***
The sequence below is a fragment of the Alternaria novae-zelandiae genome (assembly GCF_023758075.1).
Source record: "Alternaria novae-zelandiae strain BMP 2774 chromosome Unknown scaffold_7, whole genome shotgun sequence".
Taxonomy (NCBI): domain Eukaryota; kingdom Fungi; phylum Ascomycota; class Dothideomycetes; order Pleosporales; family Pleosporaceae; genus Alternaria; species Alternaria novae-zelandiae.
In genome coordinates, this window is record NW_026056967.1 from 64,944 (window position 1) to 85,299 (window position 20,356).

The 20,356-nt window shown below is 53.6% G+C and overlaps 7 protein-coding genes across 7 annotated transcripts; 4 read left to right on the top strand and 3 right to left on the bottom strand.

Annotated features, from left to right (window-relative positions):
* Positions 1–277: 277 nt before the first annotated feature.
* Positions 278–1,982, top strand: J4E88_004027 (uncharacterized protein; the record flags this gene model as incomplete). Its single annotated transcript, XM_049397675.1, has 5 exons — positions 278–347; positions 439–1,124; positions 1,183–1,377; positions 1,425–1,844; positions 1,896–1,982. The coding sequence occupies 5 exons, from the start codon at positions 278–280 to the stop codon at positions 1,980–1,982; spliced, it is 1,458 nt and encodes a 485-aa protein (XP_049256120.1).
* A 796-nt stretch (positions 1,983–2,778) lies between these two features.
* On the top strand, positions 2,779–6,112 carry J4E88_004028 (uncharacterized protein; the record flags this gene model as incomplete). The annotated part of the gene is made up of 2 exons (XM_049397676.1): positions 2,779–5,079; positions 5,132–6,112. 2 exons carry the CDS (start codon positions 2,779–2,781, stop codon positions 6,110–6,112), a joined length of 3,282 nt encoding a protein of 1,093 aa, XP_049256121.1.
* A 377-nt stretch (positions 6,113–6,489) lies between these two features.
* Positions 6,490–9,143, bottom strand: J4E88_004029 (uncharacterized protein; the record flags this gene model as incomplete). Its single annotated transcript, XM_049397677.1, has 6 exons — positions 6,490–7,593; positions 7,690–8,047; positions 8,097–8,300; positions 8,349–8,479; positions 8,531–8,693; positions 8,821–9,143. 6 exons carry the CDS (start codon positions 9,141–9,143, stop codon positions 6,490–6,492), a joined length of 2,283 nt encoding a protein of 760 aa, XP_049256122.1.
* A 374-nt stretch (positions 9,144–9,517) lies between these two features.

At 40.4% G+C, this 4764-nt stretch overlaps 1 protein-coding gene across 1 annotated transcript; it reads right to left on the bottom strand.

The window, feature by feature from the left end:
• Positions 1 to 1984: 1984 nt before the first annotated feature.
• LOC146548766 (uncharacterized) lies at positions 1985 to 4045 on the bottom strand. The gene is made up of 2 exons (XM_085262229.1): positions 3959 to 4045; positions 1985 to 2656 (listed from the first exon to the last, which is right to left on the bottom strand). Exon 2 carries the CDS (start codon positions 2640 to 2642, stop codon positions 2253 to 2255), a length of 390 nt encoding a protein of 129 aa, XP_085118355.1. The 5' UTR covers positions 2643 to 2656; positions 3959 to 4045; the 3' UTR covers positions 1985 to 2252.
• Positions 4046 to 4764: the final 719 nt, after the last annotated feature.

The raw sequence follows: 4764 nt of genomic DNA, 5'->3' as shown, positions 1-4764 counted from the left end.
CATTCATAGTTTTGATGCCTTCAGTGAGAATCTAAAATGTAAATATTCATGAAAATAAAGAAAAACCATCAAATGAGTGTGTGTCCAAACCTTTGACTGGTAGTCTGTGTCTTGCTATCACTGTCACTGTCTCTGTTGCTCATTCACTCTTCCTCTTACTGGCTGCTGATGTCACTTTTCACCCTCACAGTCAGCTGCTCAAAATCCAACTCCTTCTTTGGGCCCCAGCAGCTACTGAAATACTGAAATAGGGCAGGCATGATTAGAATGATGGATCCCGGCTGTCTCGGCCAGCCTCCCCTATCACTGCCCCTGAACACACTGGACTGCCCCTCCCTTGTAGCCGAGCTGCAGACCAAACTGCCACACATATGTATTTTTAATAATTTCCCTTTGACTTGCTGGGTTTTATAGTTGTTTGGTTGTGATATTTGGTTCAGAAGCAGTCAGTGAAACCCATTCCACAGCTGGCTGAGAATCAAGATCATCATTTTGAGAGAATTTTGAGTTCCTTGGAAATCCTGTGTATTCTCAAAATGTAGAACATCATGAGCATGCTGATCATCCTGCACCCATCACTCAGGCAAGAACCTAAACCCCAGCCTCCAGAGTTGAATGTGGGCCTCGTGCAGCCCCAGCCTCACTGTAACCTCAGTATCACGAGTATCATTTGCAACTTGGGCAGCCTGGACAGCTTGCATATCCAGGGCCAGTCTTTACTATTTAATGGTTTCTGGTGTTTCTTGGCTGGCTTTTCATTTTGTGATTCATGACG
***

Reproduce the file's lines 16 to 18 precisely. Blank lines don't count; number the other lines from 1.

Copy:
• Positions 1 to 1984: 1984 nt before the first annotated feature.
• LOC146548766 (uncharacterized) lies at positions 1985 to 4045 on the bottom strand. The gene is made up of 2 exons (XM_085262229.1): positions 3959 to 4045; positions 1985 to 2656 (listed from the first exon to the last, which is right to left on the bottom strand). Exon 2 carries the CDS (start codon positions 2640 to 2642, stop codon positions 2253 to 2255), a length of 390 nt encoding a protein of 129 aa, XP_085118355.1. The 5' UTR covers positions 2643 to 2656; positions 3959 to 4045; the 3' UTR covers positions 1985 to 2252.
• Positions 4046 to 4764: the final 719 nt, after the last annotated feature.